13000 units per quarter?
That's it? THAT is what all this fuss is about? 52000 units per year. It's been eight years since the XServe was launched, but let's be generous and assume those figures have held up for the full eight years. We're still talking *total* sales of *less than half a million worldwide*. And I'm being *very* generous with that guesstimate. Presumably there were quite a few upgrades and replacements in those figures over the years, so the actual number of units still in service is likely to be smaller still.
Now... Apple are selling *millions* of high-margin products each quarter. So why the blazes would they give a toss about such a tiny, tiny niche of a market that's contributing mere pennies to their bottom line?
Apple is a *business*, not a fucking charity. If you've made the classical business blunder of placing all your eggs in one basket, that's your own damned problem, not Apple's.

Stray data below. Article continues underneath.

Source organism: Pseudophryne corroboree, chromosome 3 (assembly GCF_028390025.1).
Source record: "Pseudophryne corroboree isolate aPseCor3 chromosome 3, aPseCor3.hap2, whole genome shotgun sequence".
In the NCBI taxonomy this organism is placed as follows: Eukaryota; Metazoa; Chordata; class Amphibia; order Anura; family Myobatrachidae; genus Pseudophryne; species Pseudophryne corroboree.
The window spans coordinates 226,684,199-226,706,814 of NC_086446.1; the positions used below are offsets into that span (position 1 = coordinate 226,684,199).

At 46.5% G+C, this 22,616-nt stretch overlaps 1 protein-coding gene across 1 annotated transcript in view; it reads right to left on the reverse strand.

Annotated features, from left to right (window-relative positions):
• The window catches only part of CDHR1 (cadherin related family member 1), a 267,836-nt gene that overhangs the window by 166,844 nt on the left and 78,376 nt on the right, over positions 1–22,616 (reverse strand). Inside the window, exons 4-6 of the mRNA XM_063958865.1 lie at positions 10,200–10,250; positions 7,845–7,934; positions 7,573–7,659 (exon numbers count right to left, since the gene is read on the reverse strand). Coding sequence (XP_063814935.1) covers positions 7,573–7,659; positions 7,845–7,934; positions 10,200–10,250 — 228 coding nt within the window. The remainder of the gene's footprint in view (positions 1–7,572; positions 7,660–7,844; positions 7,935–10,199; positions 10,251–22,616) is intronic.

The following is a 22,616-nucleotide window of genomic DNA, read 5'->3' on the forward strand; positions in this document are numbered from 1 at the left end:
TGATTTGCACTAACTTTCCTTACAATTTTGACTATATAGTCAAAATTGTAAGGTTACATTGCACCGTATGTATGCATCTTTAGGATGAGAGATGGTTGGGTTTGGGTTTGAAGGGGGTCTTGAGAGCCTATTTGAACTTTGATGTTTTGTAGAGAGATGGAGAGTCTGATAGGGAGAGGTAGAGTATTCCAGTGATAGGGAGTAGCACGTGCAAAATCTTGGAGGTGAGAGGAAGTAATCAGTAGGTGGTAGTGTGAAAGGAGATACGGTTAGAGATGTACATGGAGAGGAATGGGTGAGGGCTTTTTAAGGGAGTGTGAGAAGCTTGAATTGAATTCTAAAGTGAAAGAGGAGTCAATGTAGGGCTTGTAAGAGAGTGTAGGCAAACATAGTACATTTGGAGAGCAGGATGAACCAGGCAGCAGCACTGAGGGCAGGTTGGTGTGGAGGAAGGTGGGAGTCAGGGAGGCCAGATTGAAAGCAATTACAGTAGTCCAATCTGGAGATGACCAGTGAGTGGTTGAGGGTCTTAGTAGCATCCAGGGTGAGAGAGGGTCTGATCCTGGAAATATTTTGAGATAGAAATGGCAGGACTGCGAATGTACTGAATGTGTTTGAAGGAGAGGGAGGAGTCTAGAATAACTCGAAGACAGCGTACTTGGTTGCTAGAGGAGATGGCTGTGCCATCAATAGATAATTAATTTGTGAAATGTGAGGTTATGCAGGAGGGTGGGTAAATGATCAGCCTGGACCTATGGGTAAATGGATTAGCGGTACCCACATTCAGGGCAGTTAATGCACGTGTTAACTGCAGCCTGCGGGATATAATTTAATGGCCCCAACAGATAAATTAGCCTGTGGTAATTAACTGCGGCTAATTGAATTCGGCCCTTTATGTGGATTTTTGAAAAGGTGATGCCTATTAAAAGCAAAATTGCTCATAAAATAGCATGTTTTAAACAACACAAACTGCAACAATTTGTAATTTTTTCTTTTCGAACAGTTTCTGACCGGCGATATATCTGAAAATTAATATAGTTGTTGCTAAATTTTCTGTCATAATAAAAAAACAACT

Did you miss the part where Jobs mentioned they'd been running builds of OS X on Intel CPUs *long* before they made the switch? THAT is how you do long-term planning, for Codd's sake! Learn. Please!
Apple are still selling OS X Server. They're still making Mac Pros and Mac Minis, both with server configurations, and both of which are selling in rather larger numbers, so economies of scale can be applied on Apple's part. A Mac Mini will run a small business or production house's email and FTP just fine. A couple of Mac Pros can handle fibre-channel connections and SANs for you if you desire—or you could just buy the kit off the shelf. Final Cut Pro won't give a damn what OS the server's running. It won't even care if it's in a VM.
Yes, you'll need to make some changes to your IT infrastructure. No, it's not the end of the fucking world. Stop acting like you've made a career out of being a victim and grow up. It's not Apple's job to ensure your success. It's *yours*. And nobody else's.